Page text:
MTN wants to be more caring about customers

The roll-out of long-term data packages are part of MTN South Africa’s strategy to raise its profile as a “customer-centric” company, says chief executive Mteto Nyati.

Nyati replaced former MTN SA CEO Ahmad Farroukh earlier this year.

And three months into the job, Nyati motivated for the launch of data bundles that do not expire after a month.

“Why should we follow the industry? If we’re going to be customer-centric, this is one of the things our customers hate the most in our industry. So let us create a product that does not expire,” Nyati told Fin24.

The operator’s Data4Keeps promotion allows customers to keep their data bundles for up to a year, but Nyati said that this was the beginning of a strategy to improve the company’s image.

“We are testing it initially for 12 months, but that’s the direction we are going to be seeing more in the future. We may end up having products that do not expire.

“It’s not necessarily a disruptive strategy. It goes back to our reason of being: We are going to be an MTN that is viewed as a caring MTN,” he added.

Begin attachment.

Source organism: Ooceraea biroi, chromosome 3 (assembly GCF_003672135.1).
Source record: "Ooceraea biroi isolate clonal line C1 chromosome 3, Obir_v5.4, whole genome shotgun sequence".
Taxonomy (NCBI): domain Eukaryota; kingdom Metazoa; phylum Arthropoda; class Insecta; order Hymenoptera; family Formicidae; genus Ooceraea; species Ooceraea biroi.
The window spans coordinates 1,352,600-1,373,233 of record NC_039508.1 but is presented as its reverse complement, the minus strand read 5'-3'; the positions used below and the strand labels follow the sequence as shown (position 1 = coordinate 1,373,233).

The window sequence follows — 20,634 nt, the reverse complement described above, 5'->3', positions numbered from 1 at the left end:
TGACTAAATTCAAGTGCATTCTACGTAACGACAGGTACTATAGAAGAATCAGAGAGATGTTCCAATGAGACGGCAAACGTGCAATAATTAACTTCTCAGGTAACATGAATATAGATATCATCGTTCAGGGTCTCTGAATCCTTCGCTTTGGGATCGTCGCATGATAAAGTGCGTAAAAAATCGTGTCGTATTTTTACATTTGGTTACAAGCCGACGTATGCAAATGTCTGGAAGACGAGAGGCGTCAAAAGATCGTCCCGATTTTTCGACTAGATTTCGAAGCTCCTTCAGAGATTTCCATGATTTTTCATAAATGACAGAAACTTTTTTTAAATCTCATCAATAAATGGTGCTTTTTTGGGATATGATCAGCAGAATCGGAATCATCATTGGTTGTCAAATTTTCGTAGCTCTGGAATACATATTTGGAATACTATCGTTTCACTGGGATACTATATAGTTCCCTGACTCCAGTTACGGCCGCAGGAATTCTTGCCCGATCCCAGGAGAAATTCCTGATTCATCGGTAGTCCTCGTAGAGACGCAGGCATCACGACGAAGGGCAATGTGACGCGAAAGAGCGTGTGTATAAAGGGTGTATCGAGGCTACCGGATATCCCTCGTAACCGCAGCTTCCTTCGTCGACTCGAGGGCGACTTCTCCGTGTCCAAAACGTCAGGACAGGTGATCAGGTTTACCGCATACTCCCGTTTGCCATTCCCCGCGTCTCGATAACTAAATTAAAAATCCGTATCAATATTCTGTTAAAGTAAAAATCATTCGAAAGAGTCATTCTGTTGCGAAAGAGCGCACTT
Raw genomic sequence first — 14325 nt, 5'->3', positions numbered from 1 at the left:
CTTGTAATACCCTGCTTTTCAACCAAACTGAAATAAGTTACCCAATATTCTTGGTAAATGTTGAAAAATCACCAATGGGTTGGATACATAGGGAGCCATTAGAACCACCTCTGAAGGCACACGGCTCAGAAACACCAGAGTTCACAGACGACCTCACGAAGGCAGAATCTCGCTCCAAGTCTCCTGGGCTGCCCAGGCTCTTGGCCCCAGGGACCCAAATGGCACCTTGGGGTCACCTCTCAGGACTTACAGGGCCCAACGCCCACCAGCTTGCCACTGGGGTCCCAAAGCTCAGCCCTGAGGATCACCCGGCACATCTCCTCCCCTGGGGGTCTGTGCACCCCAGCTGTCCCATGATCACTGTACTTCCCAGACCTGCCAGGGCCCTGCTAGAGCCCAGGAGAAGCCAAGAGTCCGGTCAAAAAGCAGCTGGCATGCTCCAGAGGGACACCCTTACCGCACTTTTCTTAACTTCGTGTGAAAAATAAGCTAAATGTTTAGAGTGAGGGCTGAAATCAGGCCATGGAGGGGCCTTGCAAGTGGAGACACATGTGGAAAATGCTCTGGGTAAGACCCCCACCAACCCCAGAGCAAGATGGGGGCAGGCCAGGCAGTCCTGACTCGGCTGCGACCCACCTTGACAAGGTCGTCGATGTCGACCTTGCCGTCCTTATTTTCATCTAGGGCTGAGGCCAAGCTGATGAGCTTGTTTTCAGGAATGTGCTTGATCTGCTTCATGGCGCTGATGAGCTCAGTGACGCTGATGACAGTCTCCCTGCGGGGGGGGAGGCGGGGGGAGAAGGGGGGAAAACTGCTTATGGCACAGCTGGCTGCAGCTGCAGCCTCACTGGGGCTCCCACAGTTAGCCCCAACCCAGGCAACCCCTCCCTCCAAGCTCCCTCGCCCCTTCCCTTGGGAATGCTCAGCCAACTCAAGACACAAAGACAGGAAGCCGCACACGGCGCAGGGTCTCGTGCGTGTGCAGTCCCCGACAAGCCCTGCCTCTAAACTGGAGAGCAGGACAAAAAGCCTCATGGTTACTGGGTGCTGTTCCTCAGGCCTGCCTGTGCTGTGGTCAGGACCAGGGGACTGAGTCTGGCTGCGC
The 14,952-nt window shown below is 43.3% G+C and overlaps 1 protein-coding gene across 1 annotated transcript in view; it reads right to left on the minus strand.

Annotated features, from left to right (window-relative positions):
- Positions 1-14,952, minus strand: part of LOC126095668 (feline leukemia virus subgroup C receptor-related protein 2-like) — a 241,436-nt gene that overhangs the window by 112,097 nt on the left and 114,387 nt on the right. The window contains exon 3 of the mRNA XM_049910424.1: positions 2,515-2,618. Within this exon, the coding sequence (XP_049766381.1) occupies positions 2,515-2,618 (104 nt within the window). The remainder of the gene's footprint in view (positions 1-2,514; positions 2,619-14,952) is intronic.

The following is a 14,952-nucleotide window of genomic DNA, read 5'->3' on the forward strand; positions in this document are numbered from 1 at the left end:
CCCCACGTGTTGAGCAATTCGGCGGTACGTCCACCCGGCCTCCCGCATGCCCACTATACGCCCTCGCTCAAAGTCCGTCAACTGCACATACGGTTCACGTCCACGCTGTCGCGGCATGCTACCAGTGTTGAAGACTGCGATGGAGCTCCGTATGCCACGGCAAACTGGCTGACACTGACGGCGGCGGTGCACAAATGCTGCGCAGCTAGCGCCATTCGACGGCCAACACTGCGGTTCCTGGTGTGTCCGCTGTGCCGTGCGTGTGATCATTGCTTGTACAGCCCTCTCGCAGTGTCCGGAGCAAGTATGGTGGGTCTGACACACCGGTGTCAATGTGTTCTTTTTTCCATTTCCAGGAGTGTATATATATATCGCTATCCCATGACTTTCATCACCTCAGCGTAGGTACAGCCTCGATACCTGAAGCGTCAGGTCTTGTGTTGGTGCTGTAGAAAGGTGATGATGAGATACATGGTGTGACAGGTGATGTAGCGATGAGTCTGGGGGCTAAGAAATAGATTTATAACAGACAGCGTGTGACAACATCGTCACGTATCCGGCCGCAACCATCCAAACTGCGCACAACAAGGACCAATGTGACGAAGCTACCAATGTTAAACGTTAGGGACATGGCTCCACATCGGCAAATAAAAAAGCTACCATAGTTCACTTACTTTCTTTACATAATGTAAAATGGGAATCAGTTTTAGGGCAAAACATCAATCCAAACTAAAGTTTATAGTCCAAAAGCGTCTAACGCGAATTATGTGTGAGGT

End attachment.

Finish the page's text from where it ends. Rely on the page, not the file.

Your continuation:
MTN currently trails market leader Vodacom in SA in terms of subscriber numbers. Vodacom has around 30 million subscribers versus MTN’s 28 million in South Africa.

But despite the local industry’s high adoption of mobile phones, Nyati said that the traditional areas of voice, SMS and data represent opportunities to grow the company.

“If you’re a number two player, you can steal market share from a number three and four. You can also take market share from a number one and through that even if everything remains flat, if you are growing market share, you are growing your business.

“We’ve decided we are going to go after market share in the traditional business.”

Nyati also hinted at a reward system for MTN customers who experience dropped calls.

“Another thing we are working on is to say: ‘If you as a customer have a dropped call because of us, we have inconvenienced you. The next time you make a call, we will give you 30 seconds or one minute for free.’”

Earlier this year, MTN faced criticism from subscribers as a Communication Workers Union (CWU) strike saw services being impacted.

Nyati said that changing the perception of the operator was a process.

“Is this something that’s going to be done overnight? No, it’s not. Already in these three months, people who are dealing with us say they are starting to see differences.”


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MTN wants to be more caring about customers